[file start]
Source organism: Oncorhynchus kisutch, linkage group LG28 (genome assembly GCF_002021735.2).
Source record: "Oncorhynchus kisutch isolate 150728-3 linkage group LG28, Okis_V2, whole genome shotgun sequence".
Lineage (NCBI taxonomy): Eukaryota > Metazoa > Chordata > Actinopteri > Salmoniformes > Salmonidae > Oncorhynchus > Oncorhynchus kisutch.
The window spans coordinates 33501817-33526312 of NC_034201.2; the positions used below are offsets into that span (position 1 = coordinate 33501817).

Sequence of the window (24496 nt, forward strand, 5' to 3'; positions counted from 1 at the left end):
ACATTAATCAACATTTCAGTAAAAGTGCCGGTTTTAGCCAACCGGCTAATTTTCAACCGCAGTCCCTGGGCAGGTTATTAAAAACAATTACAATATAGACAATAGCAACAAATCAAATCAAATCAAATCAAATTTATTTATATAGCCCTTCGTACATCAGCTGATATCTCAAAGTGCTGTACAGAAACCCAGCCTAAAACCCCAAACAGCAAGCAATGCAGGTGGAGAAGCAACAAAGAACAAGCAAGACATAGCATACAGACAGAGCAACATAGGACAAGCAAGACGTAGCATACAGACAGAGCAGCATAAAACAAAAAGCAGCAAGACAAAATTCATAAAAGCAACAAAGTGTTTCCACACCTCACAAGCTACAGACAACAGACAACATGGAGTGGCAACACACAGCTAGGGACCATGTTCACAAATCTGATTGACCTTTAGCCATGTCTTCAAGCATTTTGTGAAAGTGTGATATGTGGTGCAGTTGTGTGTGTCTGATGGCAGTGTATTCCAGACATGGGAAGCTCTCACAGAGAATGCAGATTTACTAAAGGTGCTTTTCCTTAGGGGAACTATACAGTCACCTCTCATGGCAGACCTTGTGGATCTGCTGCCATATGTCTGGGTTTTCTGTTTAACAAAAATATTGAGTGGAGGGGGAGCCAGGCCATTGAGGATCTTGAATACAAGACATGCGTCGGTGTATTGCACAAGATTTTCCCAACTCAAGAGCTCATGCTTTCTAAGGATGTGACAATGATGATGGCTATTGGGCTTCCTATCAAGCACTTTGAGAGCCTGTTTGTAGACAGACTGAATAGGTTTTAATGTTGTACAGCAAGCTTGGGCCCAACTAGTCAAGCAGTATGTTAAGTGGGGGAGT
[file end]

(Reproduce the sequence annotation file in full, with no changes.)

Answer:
Source organism: Oncorhynchus kisutch, linkage group LG28 (genome assembly GCF_002021735.2).
Source record: "Oncorhynchus kisutch isolate 150728-3 linkage group LG28, Okis_V2, whole genome shotgun sequence".
Lineage (NCBI taxonomy): Eukaryota > Metazoa > Chordata > Actinopteri > Salmoniformes > Salmonidae > Oncorhynchus > Oncorhynchus kisutch.
The window spans coordinates 33501817-33526312 of NC_034201.2; the positions used below are offsets into that span (position 1 = coordinate 33501817).

Sequence of the window (24496 nt, forward strand, 5' to 3'; positions counted from 1 at the left end):
ACATTAATCAACATTTCAGTAAAAGTGCCGGTTTTAGCCAACCGGCTAATTTTCAACCGCAGTCCCTGGGCAGGTTATTAAAAACAATTACAATATAGACAATAGCAACAAATCAAATCAAATCAAATCAAATTTATTTATATAGCCCTTCGTACATCAGCTGATATCTCAAAGTGCTGTACAGAAACCCAGCCTAAAACCCCAAACAGCAAGCAATGCAGGTGGAGAAGCAACAAAGAACAAGCAAGACATAGCATACAGACAGAGCAACATAGGACAAGCAAGACGTAGCATACAGACAGAGCAGCATAAAACAAAAAGCAGCAAGACAAAATTCATAAAAGCAACAAAGTGTTTCCACACCTCACAAGCTACAGACAACAGACAACATGGAGTGGCAACACACAGCTAGGGACCATGTTCACAAATCTGATTGACCTTTAGCCATGTCTTCAAGCATTTTGTGAAAGTGTGATATGTGGTGCAGTTGTGTGTGTCTGATGGCAGTGTATTCCAGACATGGGAAGCTCTCACAGAGAATGCAGATTTACTAAAGGTGCTTTTCCTTAGGGGAACTATACAGTCACCTCTCATGGCAGACCTTGTGGATCTGCTGCCATATGTCTGGGTTTTCTGTTTAACAAAAATATTGAGTGGAGGGGGAGCCAGGCCATTGAGGATCTTGAATACAAGACATGCGTCGGTGTATTGCACAAGATTTTCCCAACTCAAGAGCTCATGCTTTCTAAGGATGTGACAATGATGATGGCTATTGGGCTTCCTATCAAGCACTTTGAGAGCCTGTTTGTAGACAGACTGAATAGGTTTTAATGTTGTACAGCAAGCTTGGGCCCAACTAGTCAAGCAGTATGTTAAGTGGGGGAGT